Apparently the exact timing of the Spring Equinox in the Southern Hemisphere was at 21:20 on 22nd September. Not willing to experience the changeover in the hours of darkness, we drove inland yesterday to experience some of the signs of spring in the Eastern Cape. What better way to start than with the bright new leaves and scarlet spikes of the indigenous Erythrina lysistemon as seen from the garage where we had our tyres checked.
At Baddaford Farm Stall, not far from Fort Beaufort, where we stopped to check on directions, the bougainvilleas were coming into bloom.
As we passed through the Mpofu (Eland) Nature Reserve in the Amatole district, we couldn’t help admiring the spring leaves of the various Vachellia (Acacia) trees that brighten the otherwise drab-looking grassland.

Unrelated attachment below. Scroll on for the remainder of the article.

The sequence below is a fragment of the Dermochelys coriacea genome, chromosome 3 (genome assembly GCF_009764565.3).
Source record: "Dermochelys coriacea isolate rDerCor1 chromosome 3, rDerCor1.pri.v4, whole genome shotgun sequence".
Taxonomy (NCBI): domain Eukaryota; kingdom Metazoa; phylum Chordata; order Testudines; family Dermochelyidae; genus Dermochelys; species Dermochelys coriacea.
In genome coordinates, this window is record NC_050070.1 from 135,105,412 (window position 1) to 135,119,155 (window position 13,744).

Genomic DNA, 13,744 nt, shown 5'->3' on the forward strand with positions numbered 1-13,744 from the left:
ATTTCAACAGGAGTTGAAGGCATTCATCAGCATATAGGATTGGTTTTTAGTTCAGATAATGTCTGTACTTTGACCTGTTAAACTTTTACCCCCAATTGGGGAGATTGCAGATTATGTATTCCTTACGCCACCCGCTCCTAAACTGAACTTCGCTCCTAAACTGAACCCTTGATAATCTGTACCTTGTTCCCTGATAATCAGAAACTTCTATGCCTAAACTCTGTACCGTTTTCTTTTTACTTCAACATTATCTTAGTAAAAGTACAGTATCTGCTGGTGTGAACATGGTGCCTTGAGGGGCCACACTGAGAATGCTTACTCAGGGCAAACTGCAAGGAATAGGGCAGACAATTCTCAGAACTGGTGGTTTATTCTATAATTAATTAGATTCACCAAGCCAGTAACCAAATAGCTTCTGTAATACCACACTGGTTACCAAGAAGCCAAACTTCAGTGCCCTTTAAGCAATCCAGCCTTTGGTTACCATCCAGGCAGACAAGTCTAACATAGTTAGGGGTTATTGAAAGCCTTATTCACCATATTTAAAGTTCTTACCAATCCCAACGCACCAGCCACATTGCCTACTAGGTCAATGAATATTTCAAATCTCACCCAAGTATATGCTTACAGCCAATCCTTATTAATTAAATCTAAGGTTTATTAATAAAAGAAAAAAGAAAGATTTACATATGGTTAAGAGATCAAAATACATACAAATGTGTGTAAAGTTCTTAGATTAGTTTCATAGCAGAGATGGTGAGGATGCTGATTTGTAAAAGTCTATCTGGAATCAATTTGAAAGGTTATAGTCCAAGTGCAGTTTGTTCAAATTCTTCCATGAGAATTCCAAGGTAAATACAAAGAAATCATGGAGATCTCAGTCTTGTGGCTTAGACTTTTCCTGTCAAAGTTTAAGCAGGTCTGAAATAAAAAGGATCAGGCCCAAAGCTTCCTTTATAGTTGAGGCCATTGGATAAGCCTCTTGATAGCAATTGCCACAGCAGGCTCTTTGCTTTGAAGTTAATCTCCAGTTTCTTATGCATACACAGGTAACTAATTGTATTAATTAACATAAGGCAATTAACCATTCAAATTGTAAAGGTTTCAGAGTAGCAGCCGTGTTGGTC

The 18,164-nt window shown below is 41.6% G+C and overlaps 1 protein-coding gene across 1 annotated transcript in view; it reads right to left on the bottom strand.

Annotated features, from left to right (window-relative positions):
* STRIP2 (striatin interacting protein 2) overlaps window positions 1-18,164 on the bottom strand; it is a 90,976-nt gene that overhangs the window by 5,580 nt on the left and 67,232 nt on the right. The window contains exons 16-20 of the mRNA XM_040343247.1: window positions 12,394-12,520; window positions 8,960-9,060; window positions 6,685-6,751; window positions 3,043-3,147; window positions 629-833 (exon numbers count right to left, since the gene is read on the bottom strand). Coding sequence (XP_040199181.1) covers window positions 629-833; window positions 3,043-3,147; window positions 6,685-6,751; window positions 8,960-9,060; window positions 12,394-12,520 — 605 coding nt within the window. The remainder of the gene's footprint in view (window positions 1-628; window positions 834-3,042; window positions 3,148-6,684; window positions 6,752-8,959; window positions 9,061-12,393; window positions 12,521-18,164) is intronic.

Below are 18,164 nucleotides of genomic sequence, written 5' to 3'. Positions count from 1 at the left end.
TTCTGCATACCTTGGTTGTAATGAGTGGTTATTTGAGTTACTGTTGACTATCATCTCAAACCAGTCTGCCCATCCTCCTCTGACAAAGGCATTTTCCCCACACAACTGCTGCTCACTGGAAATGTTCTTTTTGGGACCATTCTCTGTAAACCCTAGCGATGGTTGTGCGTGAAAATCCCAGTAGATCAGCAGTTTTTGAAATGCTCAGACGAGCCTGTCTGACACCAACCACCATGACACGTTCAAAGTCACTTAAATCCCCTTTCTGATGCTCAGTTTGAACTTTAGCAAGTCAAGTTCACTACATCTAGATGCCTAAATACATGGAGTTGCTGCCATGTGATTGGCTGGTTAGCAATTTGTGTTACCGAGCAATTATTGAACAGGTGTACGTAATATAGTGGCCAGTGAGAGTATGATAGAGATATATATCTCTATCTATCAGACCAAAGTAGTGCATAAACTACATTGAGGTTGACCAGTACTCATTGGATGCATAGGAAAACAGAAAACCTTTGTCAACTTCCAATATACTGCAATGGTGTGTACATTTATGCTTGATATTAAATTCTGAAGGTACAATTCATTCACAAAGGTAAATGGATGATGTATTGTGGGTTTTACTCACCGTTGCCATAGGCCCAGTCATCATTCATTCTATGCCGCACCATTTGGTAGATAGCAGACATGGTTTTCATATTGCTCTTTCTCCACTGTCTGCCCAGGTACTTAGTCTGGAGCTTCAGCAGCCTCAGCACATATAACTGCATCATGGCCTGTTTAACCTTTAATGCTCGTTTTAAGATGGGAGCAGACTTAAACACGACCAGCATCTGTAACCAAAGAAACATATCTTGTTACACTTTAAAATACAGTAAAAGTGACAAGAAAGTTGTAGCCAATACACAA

Near the exit gate of this reserve several peach trees are blooming – a wonderful sight to see in spring.
Despite the dry and dusty conditions, there were bright patches of yellow – as well as individual flowers peeking through the grass – Common Gazania (Gazania krebsiana) growing along the road verges.
I couldn’t resist the delightful aroma from the clusters of violet blooms covering the many wisteria plants in the garden of Waylands Country House in the Katberg.
There are also beautiful stands of lavender.
The white arum lilies (Zantedeschia aethiopica) look beautiful in still moist patches everywhere we travelled.
Lastly, here is another bright red flower – which looks like the Indigofera heterophylla in my flower guide – growing in the otherwise barren carpark outside the St John the Evangelist Church in the Winterberg. This church dates back to 1858 and is still used occasionally.